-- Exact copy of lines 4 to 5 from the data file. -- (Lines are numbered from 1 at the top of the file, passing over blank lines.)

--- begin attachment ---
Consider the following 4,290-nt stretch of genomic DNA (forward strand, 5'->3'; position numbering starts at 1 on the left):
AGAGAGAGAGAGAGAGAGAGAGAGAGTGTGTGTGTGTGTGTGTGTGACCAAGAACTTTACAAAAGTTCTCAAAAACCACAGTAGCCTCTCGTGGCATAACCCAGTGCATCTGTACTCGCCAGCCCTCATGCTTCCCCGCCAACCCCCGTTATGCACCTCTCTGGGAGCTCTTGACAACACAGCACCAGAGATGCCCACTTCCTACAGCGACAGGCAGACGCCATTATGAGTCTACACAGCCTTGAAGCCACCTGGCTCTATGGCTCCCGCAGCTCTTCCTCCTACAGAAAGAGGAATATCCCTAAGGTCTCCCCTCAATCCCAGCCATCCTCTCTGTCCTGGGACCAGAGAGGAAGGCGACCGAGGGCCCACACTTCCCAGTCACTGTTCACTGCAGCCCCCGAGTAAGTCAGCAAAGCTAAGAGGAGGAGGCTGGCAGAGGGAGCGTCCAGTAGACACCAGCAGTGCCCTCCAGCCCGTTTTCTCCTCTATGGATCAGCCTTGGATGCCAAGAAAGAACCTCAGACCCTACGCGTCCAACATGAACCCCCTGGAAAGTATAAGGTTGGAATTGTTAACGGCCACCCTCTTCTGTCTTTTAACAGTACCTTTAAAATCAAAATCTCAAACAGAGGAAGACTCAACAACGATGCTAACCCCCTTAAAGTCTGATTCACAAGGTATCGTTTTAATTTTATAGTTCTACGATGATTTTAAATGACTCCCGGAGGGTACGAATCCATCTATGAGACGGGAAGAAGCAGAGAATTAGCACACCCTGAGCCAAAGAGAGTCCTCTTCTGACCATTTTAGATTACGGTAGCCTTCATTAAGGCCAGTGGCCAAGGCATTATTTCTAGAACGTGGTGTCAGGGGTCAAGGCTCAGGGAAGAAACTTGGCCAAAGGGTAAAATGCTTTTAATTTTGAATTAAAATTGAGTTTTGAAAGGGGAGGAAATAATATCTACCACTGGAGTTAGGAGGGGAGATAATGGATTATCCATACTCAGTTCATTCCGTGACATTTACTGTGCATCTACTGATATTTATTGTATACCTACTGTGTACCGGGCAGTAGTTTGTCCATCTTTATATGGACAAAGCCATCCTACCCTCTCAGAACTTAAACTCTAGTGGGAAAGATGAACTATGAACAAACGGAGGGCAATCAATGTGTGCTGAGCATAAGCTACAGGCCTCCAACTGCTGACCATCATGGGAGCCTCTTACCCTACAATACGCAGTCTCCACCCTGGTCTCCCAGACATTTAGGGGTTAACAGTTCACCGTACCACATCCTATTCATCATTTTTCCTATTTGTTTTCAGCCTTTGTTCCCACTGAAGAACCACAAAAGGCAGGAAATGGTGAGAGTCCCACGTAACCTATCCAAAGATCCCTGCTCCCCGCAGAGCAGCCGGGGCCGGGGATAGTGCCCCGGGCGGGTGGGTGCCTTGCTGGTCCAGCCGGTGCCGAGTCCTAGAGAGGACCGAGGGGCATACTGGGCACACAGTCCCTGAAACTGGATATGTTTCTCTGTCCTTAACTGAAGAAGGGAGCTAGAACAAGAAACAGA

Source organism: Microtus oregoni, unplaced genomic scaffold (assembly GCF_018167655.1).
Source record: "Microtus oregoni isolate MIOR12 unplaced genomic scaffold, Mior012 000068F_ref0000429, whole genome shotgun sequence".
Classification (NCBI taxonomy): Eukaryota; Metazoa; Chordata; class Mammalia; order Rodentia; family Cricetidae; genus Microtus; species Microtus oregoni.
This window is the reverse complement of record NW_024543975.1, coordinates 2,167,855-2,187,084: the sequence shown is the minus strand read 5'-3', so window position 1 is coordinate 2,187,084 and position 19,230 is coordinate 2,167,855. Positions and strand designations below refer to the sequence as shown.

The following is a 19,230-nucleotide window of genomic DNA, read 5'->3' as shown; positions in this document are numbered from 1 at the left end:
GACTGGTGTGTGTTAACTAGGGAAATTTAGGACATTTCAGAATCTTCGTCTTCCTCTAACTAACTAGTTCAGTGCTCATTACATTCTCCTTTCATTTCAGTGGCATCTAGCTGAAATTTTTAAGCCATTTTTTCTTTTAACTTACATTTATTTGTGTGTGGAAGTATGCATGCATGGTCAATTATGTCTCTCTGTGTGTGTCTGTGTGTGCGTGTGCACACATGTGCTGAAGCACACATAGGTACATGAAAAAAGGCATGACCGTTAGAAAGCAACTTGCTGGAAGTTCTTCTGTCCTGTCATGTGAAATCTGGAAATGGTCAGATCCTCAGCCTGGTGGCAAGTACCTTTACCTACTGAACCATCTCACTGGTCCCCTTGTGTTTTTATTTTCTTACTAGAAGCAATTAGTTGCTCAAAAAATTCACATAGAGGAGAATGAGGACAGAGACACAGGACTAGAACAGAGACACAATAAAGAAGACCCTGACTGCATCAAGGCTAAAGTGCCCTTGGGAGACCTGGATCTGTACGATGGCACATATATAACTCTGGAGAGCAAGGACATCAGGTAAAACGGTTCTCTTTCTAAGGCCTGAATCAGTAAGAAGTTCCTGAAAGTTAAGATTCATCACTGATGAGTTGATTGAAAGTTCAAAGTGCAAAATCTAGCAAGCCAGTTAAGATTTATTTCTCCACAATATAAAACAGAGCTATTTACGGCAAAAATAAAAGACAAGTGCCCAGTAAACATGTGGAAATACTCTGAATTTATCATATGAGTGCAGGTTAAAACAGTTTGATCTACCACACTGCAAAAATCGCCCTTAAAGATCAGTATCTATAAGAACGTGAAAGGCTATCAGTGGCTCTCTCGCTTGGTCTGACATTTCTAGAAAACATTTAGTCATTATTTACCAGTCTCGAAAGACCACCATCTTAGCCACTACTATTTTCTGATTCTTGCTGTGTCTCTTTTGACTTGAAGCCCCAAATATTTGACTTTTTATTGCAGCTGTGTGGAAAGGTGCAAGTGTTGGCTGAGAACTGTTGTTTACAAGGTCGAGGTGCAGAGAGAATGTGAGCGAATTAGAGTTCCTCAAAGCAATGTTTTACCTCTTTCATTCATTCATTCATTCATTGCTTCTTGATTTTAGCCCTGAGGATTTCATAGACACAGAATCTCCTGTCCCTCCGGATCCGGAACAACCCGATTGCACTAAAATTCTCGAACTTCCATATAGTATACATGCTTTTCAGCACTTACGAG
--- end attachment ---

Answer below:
Source record: "Microtus oregoni isolate MIOR12 unplaced genomic scaffold, Mior012 000068F_ref0000429, whole genome shotgun sequence".
Classification (NCBI taxonomy): Eukaryota; Metazoa; Chordata; class Mammalia; order Rodentia; family Cricetidae; genus Microtus; species Microtus oregoni.